When a herd of cows mysteriously disappeared the quickest way to find them was to try to spot them from a bird’s-eye view.
So the worried farmer turned to newly qualified drone pilot John Allcock to find the missing 100-strong herd. After all, every second was vital, especially if they had wandered onto roads.
John’s drone discovered that some of the inquisitive beasts had meandered into a neighboring farmer’s fields while two were discovered stuck in a brook and had to be rescued. Five were never found and it’s thought they had been stolen.
John, 34, of Crewe in Cheshire, has recently formed his own company Aerial Blue Sky Productions after completing his commercial drone flying qualification with leading UK drone training company Flyby Technology.
He now also helps a roofer do close-up, high resolution filmed assessments of house and business roofs which saves time and money for both the roofer and some of his customers.
John said: “It can save hundreds of pounds in scaffolding and means the roofer’s customer can clearly see the evidence of the problem which he can explain fully to them and advise them what needs doing to repair it.
“With one lady, the drone showed little wrong with the roof even though another roofer had said it needed thousands of pounds of repair work. My roofer could see only a couple of tiles needed replacing which he did and saved her an absolute fortune. Drones can bring such clarity to things people usually find impossible to see.
“It’s great that the drone’s cameras can zoom right in which means the drone can be kept a safe distance from the buildings at all times. It can even pick out the smallest of cracks in tiles.”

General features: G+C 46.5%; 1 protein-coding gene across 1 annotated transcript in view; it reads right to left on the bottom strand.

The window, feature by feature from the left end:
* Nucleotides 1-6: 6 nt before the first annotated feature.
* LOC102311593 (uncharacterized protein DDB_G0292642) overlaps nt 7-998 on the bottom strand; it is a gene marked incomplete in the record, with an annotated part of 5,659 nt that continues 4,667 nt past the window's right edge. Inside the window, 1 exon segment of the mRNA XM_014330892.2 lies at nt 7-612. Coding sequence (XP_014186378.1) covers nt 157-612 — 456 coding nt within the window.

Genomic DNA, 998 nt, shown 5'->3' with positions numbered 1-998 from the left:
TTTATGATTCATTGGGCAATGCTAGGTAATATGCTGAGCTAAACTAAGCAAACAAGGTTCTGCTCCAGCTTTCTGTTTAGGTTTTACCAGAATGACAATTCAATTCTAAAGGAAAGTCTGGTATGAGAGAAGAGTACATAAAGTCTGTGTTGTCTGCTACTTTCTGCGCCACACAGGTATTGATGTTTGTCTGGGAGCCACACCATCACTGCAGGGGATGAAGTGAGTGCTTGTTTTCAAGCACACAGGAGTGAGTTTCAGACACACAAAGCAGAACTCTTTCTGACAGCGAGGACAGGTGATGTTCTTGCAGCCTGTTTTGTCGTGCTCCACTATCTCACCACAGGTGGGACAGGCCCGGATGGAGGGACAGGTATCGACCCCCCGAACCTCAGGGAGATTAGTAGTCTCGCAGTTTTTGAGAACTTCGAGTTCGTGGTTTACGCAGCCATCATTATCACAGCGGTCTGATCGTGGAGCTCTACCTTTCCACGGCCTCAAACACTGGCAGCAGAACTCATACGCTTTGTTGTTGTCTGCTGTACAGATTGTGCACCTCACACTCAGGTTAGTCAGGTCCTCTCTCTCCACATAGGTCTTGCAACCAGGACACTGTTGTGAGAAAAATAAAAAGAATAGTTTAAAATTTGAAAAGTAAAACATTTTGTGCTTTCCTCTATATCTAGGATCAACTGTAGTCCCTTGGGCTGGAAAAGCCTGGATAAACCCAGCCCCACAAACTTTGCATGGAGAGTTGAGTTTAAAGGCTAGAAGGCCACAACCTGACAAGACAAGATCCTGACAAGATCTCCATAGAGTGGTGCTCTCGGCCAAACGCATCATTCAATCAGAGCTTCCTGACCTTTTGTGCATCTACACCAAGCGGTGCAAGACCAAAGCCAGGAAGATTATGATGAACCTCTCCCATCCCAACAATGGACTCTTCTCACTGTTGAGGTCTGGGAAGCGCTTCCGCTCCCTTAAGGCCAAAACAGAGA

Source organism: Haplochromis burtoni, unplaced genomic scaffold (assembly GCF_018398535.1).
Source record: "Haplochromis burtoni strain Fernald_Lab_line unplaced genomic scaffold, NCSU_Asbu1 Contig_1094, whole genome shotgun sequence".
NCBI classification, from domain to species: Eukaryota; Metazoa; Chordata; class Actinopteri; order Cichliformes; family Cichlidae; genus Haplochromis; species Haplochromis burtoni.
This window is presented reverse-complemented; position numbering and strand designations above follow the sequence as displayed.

John – who began flying model aircraft when he was eight and drones since 2012 – used to be chef but now has a young daughter so wanted a job without the long and unsocial hours which is why he set up his drone business.
The cows round-up and roof assessments are just a couple of ways that drones are used as a force for good … and here’s a few more examples how drones can save lives and money while providing vital services.
They are used by the emergency services for search and rescue to go along river banks or up into rocky crags and cliff faces looking for missing people; by oil and gas companies to survey their rigs at sea; by geologists monitoring active volcanoes; monitoring wildlife in vast, open spaces and watching out for poachers; analysing major construction projects from the air; by estate agents to capture amazing images of high value property for sale and tiny drones can even film 360 degree walk-throughs inside; inspecting power lines and power pylons for bird’s nests, lightning strikes, rust/corrosion and damaged bolts; inspecting bridges and other high structures that are incredibly difficult to reach; the film industry is saving a fortune by using drones instead of helicopters for aerial shots; video and photos taken by drones operated by news organisations adds massively to the way stories are reported and far more cheaply and safely than hiring helicopters; security companies use drones for large, sprawling sites and they can stream live pictures if an alarm is triggered.